Later in 1547 (his growing medical and religious repute being augmented by a Wentworth family connection) Turner became physician and auxiliary chaplain to Protector Somerset, residing at Kew, as well as being MP for Ludgershall in the parliament of 1547–52. In 1549 he published his Names of Herbes; yet he complained of lack of time for his botanical studies, and his letters to William Cecil, the protector's secretary, sought preferment in increasingly querulous terms. On 12 February 1550 Turner was collated to the prebend of Botevant at York, but attempts to become provost of Oriel College, Oxford, and president of Magdalen, as part of a struggle to get protestant evangelicals into positions of influence in the university, both went astray. More successful, and, in the eyes of both contemporaries and historians a catalyst for developments of very great doctrinal significance in the early stages of the Edwardian reformation, was Turner's persuasive urging, most notably to Cranmer himself, that the help of continental protestants be secured. He certainly exercised some influence in bringing to England the Zwinglian John à Lasco, but by now suspicions that residual papist interests were blocking his advancement brought Turner near to paranoia. Increasing disillusion accompanied the fall of Somerset and an unedifying contemporary account of his participation in a sharing out of ducal household goods. But Cecil had remained principal secretary to the council, and on 24 March 1551 Turner was presented by the king to the deanery of Wells. Perhaps predictably he found it difficult to eject the former incumbent, John Goodman, from his house and to gain control of the landed property. The Wells chapter perhaps placated him by granting a dispensation to go on preaching (and also perhaps botanical) tours, and the first part of his great Herball appeared in 1551. The new dean now engaged once more in religious controversy, but it was as late as 21 December 1552 that Bishop Ridley ordained him priest. However, Queen Mary's accession in July 1553 led to a second period of exile.

Those protestant leaders who remained in England, some marked for martyrdom, did not reproach those who chose exile; Turner himself acknowledged receipt of help from the imprisoned Ridley. This second exile was spent at Cologne, Worms, and Weissenburg. Turner continued on the second part of his Herbal as well as on an extended essay on fishes (printed by Gesner in his Historia animalium) and one on medicinal baths. But his principal publications during this era were The Huntyng of the Romyshe Wolfe and A New Booke of Spirituall Physik: the first another anti-Gardiner diatribe, the second by far the fullest exposition of Turner's chagrin at England's failure to establish the social values and ideals of a Christian commonwealth. After the death of Mary Tudor, Turner's reoccupation of his deanery was neither smooth nor rapid. In September 1559 he preached at the prestigious location of Paul's Cross, but not until June 1560 do the Wells Cathedral records note his restoration—without the acquiescence of the sitting occupant. The proceedings of a commission held up formal confirmation for a year or so, though Queen Elizabeth had already sanctioned permission to preach elsewhere.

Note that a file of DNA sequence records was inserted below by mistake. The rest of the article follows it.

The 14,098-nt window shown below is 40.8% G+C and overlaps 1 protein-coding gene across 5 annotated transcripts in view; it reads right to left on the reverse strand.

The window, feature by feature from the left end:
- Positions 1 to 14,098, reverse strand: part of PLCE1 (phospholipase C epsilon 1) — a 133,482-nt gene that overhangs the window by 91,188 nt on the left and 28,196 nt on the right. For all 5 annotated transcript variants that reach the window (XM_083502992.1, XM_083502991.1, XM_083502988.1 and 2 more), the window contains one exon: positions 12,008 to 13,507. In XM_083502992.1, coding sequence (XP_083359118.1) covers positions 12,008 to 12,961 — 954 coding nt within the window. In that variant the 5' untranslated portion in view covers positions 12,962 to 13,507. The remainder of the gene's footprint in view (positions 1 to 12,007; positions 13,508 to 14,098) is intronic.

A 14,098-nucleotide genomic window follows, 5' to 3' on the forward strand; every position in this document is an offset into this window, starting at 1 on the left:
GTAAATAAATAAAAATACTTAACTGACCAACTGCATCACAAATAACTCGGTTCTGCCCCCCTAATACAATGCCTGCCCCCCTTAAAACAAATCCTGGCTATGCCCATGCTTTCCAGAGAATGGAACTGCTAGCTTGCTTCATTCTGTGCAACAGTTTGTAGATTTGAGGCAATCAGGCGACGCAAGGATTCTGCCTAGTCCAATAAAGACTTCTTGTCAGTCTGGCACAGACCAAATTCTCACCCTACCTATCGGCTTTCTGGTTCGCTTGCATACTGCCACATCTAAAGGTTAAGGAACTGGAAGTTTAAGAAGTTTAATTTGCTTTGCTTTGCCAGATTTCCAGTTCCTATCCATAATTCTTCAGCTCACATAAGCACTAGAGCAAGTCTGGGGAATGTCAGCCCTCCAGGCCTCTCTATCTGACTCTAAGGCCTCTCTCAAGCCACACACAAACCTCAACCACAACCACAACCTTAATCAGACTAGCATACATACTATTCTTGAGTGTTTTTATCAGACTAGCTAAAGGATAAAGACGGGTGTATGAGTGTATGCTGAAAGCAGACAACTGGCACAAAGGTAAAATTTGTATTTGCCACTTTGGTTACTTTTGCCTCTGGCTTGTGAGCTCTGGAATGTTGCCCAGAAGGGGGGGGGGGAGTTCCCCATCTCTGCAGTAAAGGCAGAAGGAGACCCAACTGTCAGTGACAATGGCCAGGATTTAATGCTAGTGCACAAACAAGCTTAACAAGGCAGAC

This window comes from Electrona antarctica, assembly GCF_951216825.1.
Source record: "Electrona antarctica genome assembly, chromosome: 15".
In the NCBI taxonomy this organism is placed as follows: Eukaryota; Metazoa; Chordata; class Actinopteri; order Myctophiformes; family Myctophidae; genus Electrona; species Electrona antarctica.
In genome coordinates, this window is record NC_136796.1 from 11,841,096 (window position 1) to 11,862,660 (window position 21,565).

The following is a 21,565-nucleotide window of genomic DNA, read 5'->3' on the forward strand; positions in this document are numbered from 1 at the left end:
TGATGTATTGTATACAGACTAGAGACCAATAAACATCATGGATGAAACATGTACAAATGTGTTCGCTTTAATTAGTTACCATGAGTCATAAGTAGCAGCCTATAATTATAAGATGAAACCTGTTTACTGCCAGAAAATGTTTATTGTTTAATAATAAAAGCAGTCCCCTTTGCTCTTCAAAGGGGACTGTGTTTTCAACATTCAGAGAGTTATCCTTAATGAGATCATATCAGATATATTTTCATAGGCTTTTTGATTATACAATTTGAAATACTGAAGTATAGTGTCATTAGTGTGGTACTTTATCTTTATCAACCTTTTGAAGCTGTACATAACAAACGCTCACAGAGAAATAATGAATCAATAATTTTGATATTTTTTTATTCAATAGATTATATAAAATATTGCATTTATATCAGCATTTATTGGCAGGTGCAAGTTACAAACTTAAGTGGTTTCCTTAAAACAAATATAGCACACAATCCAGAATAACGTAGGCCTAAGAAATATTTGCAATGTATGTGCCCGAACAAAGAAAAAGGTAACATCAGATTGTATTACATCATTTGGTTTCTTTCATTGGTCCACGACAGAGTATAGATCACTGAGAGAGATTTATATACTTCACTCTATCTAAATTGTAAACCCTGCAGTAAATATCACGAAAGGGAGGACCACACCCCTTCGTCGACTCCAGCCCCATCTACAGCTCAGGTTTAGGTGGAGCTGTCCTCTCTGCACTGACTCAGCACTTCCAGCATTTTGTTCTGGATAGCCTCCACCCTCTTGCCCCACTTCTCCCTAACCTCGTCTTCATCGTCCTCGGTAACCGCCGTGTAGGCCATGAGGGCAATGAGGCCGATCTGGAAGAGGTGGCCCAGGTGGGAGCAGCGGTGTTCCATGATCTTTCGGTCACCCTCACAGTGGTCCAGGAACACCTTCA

Turner's remaining years were productive of scholarly publication, notably parts 2 and 3 of his Herball and his very much shorter books on wines, baths, and ‘triacles’. But the religious controversialist was not yet done. Forthright expression of his distaste for what he deemed the rags and trappings of a papist prelacy involved him in the vestiarian controversy. His commonplace book (rediscovered in 1988 by George Chapman) includes a copy of a letter to Lawrence Humphrey with greetings to Thomas Sampson, like himself, a leading opponent of ‘papist’ vestments. This issue became a running dispute with Turner's own bishop, Gilbert Berkeley, while Archbishop Parker was not pleased by a report ‘that Turner of Wells hath enjoined a common adulterer to do his penance in a square priest's cap’ (BL, Lansdowne MS 8, fols. 140–41). Meanwhile, sniping protests from those within the diocese who saw him not as scholar but as carpet-bagger persisted until Turner's death. In 1566 he was among those who remained obdurate on the issue of ritual uniformity after examination by ecclesiastical commissioners; Berkeley complained of him both to Cecil and to Parker himself. Turner's last years were in fact spent at his home in Crutched Friars, London, where he died on 7 July 1568. He was buried in St Olave's, Hart Street, on the 9th.

Naturalist and physician